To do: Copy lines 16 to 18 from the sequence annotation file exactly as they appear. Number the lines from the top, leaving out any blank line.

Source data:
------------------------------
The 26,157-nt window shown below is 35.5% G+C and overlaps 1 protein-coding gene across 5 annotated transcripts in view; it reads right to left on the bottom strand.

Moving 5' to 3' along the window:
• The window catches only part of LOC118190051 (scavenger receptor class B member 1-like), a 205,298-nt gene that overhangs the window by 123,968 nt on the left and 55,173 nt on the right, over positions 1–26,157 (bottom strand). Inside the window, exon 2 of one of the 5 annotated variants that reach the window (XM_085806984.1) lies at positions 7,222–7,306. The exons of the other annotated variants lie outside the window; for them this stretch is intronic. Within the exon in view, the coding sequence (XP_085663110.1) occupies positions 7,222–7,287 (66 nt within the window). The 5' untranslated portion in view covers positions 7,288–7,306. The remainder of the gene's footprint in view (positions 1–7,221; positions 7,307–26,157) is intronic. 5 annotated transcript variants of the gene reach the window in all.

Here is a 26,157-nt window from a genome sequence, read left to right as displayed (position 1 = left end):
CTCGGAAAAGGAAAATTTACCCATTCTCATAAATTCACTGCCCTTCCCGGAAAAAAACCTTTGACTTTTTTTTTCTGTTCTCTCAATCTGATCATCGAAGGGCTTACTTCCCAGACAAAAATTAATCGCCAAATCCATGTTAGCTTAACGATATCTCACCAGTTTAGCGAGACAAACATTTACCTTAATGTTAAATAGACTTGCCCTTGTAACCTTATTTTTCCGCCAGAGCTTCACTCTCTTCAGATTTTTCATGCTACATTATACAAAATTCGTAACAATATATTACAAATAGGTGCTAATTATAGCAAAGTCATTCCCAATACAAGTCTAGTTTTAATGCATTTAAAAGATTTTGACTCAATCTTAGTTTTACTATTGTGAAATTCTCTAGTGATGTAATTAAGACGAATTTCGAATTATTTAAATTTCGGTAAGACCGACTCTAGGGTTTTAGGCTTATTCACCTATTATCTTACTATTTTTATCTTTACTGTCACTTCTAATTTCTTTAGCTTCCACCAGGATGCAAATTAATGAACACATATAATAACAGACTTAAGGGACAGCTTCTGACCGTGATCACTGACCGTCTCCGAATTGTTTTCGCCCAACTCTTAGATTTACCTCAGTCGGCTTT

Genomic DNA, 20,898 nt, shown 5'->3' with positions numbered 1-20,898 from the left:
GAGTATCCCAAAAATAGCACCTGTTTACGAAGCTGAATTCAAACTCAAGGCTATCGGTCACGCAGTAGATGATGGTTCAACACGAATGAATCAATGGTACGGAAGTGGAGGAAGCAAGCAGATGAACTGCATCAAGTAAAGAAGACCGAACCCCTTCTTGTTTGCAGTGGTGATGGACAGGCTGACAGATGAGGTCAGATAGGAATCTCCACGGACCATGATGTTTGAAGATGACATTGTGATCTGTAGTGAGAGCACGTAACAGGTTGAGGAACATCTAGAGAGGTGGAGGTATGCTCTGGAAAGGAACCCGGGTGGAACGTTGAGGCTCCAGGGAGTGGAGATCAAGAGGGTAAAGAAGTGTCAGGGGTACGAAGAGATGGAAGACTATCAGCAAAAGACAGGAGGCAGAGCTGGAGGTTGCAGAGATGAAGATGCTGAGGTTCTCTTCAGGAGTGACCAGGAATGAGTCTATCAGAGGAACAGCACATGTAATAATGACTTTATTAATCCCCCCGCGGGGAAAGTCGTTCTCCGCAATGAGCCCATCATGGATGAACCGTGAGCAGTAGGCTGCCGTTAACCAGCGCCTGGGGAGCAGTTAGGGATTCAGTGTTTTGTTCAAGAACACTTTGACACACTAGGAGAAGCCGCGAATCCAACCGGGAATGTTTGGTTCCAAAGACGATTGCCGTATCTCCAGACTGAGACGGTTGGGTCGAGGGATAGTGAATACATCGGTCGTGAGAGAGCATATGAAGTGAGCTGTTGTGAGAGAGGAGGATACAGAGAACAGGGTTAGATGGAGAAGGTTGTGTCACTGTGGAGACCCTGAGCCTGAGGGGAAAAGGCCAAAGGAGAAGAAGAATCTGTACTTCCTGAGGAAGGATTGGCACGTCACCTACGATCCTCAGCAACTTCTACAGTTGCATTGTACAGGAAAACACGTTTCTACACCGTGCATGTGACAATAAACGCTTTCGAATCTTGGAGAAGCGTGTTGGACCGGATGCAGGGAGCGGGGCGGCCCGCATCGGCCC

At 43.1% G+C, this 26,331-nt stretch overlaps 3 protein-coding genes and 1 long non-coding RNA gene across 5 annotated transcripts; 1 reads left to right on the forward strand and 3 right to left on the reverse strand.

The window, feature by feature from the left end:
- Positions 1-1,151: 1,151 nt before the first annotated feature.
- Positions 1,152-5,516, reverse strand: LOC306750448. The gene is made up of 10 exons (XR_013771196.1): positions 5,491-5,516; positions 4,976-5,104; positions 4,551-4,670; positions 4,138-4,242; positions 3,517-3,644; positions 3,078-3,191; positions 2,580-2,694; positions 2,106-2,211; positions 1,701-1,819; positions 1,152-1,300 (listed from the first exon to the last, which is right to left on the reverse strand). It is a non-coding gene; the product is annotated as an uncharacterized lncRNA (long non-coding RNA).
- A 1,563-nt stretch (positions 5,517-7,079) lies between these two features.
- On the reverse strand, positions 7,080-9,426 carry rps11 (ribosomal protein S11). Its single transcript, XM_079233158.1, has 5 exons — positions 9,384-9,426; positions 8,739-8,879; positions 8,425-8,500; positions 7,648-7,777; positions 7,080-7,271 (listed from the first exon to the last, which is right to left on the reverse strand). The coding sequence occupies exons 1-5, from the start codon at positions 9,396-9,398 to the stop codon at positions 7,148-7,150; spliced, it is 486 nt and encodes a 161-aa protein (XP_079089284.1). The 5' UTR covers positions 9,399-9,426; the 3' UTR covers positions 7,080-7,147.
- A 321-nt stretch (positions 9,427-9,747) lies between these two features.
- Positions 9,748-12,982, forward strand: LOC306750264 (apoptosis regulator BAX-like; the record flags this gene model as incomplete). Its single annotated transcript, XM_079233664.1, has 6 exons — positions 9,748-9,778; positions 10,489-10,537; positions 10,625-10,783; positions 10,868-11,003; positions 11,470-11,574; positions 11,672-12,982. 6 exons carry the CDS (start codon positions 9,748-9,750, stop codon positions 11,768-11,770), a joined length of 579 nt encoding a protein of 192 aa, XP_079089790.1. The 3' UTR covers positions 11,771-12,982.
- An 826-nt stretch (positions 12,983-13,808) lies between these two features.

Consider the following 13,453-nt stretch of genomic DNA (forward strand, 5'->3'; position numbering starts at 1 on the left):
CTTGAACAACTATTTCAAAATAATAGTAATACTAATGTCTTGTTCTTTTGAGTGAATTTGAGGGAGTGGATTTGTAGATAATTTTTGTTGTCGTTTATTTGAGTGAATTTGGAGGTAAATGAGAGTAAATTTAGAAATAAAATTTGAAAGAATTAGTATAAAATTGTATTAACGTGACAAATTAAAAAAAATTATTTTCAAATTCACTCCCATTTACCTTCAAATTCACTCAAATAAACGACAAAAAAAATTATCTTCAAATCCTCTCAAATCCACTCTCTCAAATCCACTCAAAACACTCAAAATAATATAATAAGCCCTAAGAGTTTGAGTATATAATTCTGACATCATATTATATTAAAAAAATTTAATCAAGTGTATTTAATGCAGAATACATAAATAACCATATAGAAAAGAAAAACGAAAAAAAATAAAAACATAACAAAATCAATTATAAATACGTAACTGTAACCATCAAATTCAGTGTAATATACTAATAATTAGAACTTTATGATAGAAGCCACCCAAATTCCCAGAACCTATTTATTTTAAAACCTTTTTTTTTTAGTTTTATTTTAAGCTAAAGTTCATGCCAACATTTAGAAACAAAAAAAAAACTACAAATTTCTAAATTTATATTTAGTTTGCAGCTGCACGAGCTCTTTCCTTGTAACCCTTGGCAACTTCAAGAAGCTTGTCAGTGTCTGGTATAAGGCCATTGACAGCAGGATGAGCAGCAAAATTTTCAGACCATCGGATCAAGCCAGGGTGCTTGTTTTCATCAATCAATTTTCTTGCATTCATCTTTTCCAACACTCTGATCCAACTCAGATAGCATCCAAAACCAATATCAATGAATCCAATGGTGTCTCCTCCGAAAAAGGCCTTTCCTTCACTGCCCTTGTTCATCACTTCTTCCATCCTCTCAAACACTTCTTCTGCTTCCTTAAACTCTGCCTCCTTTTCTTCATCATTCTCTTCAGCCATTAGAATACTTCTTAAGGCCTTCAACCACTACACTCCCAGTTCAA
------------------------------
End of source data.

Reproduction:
- An 826-nt stretch (positions 12,983-13,808) lies between these two features.

Consider the following 13,453-nt stretch of genomic DNA (forward strand, 5'->3'; position numbering starts at 1 on the left):
CTTGAACAACTATTTCAAAATAATAGTAATACTAATGTCTTGTTCTTTTGAGTGAATTTGAGGGAGTGGATTTGTAGATAATTTTTGTTGTCGTTTATTTGAGTGAATTTGGAGGTAAATGAGAGTAAATTTAGAAATAAAATTTGAAAGAATTAGTATAAAATTGTATTAACGTGACAAATTAAAAAAAATTATTTTCAAATTCACTCCCATTTACCTTCAAATTCACTCAAATAAACGACAAAAAAAATTATCTTCAAATCCTCTCAAATCCACTCTCTCAAATCCACTCAAAACACTCAAAATAATATAATAAGCCCTAAGAGTTTGAGTATATAATTCTGACATCATATTATATTAAAAAAATTTAATCAAGTGTATTTAATGCAGAATACATAAATAACCATATAGAAAAGAAAAACGAAAAAAAATAAAAACATAACAAAATCAATTATAAATACGTAACTGTAACCATCAAATTCAGTGTAATATACTAATAATTAGAACTTTATGATAGAAGCCACCCAAATTCCCAGAACCTATTTATTTTAAAACCTTTTTTTTTTAGTTTTATTTTAAGCTAAAGTTCATGCCAACATTTAGAAACAAAAAAAAAACTACAAATTTCTAAATTTATATTTAGTTTGCAGCTGCACGAGCTCTTTCCTTGTAACCCTTGGCAACTTCAAGAAGCTTGTCAGTGTCTGGTATAAGGCCATTGACAGCAGGATGAGCAGCAAAATTTTCAGACCATCGGATCAAGCCAGGGTGCTTGTTTTCATCAATCAATTTTCTTGCATTCATCTTTTCCAACACTCTGATCCAACTCAGATAGCATCCAAAACCAATATCAATGAATCCAATGGTGTCTCCTCCGAAAAAGGCCTTTCCTTCACTGCCCTTGTTCATCACTTCTTCCATCCTCTCAAACACTTCTTCTGCTTCCTTAAACTCTGCCTCCTTTTCTTCATCATTCTCTTCAGCCATTAGAATACTTCTTAAGGCCTTCAACCACTACACTCCCAGTTCAA